I’ve had health problems for about 5 years and now am finally able to work fulltime again. Thus, I no longer am at the same job as a court reporter I worked 5 years ago and am having trouble finding any kind of a job right now. I was too sick to work fulltime until now. I have accrued many medical bills and owe every relative of mine money trying to pay my mortgage, medical bills, and just day-to-day bills. I just can’t do it anymore! I have been trying to get a loan modification for over a year and a half now through Chase. I’ve never had more problems dealing with anyone in my life. I wish they would just be honest with me and tell me that they weren’t going to help me and quit wasting my time and energy and making me so depressed trying to jump through their hoops and then just telling me, “One more week, one more week, it’s in underwriting. Oh, wait, we never got this information. We never received this or that.” After I’ve sent EVERYTHING they’ve asked probably 18 times — even took all paperwork into the bank myself numerous times. I went to an attorney last week and go back tomorrow. They want me to pay them $4,500 and can’t guarantee what they will do for me, if anything. The attorney told me that Chase are very hard to work with and may not do anything for me. Am I doing the right thing by paying this attorney all this money I don’t have and still maybe losing my house and then in turn maybe getting way behind in my mortgage payments and then maybe losing my house because I get too far behind in my mortgage payments by paying the attorney, or will Chase not help me unlsess I get an attorney? Please somebody help with some guidance!!! Is Consumer Credit Counselors a better route, or just trying to do it myself? I just don’t see any help coming doing it myself. Thanks for the time!! Kristine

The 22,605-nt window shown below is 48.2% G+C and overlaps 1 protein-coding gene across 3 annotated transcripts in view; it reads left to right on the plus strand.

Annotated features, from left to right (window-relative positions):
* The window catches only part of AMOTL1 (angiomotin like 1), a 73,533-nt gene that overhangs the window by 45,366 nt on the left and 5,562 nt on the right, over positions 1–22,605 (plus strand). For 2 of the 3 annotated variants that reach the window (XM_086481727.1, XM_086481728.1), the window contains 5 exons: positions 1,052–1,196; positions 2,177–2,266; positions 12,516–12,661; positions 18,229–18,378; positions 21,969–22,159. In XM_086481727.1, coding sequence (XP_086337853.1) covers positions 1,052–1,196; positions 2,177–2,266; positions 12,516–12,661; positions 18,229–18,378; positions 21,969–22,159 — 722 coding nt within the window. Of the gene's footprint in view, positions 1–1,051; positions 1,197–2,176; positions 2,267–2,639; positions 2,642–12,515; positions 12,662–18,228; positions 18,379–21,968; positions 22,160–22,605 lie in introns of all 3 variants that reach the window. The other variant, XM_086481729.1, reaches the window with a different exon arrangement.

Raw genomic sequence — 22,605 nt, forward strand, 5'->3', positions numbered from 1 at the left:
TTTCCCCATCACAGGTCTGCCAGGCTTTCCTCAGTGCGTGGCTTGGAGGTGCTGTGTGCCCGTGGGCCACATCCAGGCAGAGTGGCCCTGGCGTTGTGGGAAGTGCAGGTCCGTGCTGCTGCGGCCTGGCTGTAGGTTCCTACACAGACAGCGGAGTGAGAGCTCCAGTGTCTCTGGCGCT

DR says:

Kristine, you might want to talk to a mortgage foreclosure counselor first. HUD maintains a list of counselors, which you find by clicking here. I know dealing with banks can be frustrating, but don’t give up! Good luck.

JT says:

If more people would live within their means, save up for a down payment on a home, save for an emergency, and spend more time managing their financial lives, programs like this wouldn’t be necessary.

Personal Responsibility. What a concept.

jdavis says:

i am currently making trial payments for the in house mod with boa but they are reviewing me for the making home affordable